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Tampa tech company Accusoft sends a new message to the market

Margie Manning



Steve Wilson, vice president of product, and Megan Brooks, vice president of marketing, Accusoft

Accusoft, an under-the-radar Tampa software company, is aiming to elevate the image of Tampa Bay as a technology hub, as well as its own profile.

Jack Berlin, founder and CEO, Accusoft

The 28-year-old company is a leader in the document and imaging industry and has grown through a steady stream of acquisitions. It has a staff of 160, about 70 percent of them software engineers, developers and technical writers, and it owns three buildings in west Tampa.

Still, the Accusoft name is not well known among consumers because the software it develops historically has been sold to other developers.

“Our customers are ISV’s [independent software vendors] that put our technology into their technology. In most cases, it’s their secret sauce,” said Steve Wilson, vice president of product. “We’re the technology behind their products, and that’s partly why no one know about us.”

That could change. Accusoft recently began selling one of its products directly to end users.

Jack Berlin, founder and CEO, is part of a coalition of Tampa Bay software CEOs that wants to make the area a magnet for technical talent, and Accusoft itself has  ramped up hiring in part through a partnership with Florida Polytechnic University in Lakeland.

The company also is rebranding, with a new website set to launch at the end of September, said Megan Brooks, vice president of marketing. Previously, the company’s message focused on its products. The new messaging will emphasize how Accusoft can help its customers solve any problems they have around processing their content, converting content from one format to another, or automation involving that content, Brooks said.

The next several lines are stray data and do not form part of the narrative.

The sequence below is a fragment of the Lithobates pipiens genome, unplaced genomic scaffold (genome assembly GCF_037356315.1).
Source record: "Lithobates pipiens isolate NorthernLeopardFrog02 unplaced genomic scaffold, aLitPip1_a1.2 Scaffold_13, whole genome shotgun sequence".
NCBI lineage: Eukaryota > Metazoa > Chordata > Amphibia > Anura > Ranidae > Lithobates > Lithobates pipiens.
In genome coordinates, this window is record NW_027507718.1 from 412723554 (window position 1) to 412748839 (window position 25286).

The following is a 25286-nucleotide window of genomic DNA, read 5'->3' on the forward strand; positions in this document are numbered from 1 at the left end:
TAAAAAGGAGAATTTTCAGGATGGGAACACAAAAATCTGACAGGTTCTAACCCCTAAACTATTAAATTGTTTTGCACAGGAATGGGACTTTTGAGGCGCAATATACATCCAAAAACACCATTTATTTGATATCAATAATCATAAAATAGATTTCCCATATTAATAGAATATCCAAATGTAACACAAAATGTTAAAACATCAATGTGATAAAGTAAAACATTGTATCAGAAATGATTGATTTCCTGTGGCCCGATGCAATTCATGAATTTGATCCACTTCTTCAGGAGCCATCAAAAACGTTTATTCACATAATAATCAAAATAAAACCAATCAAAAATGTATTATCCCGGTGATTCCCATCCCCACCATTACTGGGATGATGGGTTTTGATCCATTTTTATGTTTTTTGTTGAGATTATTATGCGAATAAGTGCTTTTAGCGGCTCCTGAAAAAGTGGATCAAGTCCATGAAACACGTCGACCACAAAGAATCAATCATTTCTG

Continued growth

The company initially was named Pegasus Imaging Corp. when Berlin, a veteran of the technology industry, established it in 1991. Four of its first employees were members of an international committee that set standards for JPEG digital images, and Accusoft still owns the web address.

The company grew quickly, spun off a logistics operation into an independent company, and acquired other firms that brought key products as well as the Accusoft name, which it adopted in 2012.

Accusoft’s software is largely used by companies in the legal, medical and finance industries, and more broadly by document management system providers. The company’s bread-and-butter is providing technology that other software companies license, so they don’t have to write it themselves.

Accusoft holds more than 40 patents and supports 25 products that have been developed over the years, but fewer than 10 are in active development, Wilson said.

ImageGear, with a toolkit that includes image conversion, creation, editing, annotations, viewing, scanning and printing for hosted servers, is a flagship product picked up in the 2008 acquisition of Accusoft.

PrizmDoc, the successor to a tool that was part of the 2011 acquisition of Adeptol, is another key product. It helps web developers embed document viewing, editing, processing and conversion into their applications.

Barcode is used by the U.S. Postal Service and logistics companies to fix “broken” barcodes, those in which the ink is difficult to read.

The most recent product is OnTask, a business process automation tool that was released in 2017. It’s Accusoft’s first B2B end user product, and was developed initially to solve the company’s own problem, handling the 1,000 customer contracts it has to renew on a quarterly or annual basis.

Previously, each version of the contract was attached to an email, and had to be downloaded, signed, scanned back in and emailed again.

“To us, that became ridiculous. We were allowing customers to solve their paper issues, and we’ve got paper flying around,” Wilson said.

Accusoft built OnTask to integrate with its customer relationship management system and to allow the attachments to be managed through its own software as a service platform.

“We no longer had to track attachments that were the right version. We already knew what versions they were. Once the client read and signed the document, we could track that all the way through and end up back at our CEO’s inbox, where he could open it whether he’s on the beach, on his phone, sign it, execute the contract, and put it right into our CRM system,” Wilson said.